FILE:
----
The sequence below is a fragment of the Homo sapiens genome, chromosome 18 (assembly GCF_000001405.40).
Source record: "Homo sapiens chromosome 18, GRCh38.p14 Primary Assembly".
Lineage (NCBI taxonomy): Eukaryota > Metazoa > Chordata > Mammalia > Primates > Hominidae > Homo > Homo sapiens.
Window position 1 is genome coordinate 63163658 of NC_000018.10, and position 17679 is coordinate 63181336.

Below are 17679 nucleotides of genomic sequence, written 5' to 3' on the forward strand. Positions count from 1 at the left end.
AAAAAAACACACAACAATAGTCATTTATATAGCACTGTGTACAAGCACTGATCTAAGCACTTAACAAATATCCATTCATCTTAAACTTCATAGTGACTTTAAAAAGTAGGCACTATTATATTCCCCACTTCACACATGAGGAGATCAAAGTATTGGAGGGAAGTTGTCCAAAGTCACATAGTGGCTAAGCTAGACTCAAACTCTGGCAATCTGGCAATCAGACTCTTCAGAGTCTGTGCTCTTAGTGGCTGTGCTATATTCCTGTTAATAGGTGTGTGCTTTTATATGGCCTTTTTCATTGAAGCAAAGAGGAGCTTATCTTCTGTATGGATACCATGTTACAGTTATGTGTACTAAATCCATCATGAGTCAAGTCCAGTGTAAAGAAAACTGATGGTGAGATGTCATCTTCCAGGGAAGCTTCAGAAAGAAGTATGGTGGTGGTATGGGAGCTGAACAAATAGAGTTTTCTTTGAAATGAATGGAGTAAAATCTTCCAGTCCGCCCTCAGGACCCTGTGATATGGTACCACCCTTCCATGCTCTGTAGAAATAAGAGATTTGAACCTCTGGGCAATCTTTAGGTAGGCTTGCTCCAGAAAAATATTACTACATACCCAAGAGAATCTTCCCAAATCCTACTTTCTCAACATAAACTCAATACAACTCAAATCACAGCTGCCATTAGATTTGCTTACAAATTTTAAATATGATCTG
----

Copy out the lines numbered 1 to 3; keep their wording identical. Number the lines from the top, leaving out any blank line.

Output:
The sequence below is a fragment of the Homo sapiens genome, chromosome 18 (assembly GCF_000001405.40).
Source record: "Homo sapiens chromosome 18, GRCh38.p14 Primary Assembly".
Lineage (NCBI taxonomy): Eukaryota > Metazoa > Chordata > Mammalia > Primates > Hominidae > Homo > Homo sapiens.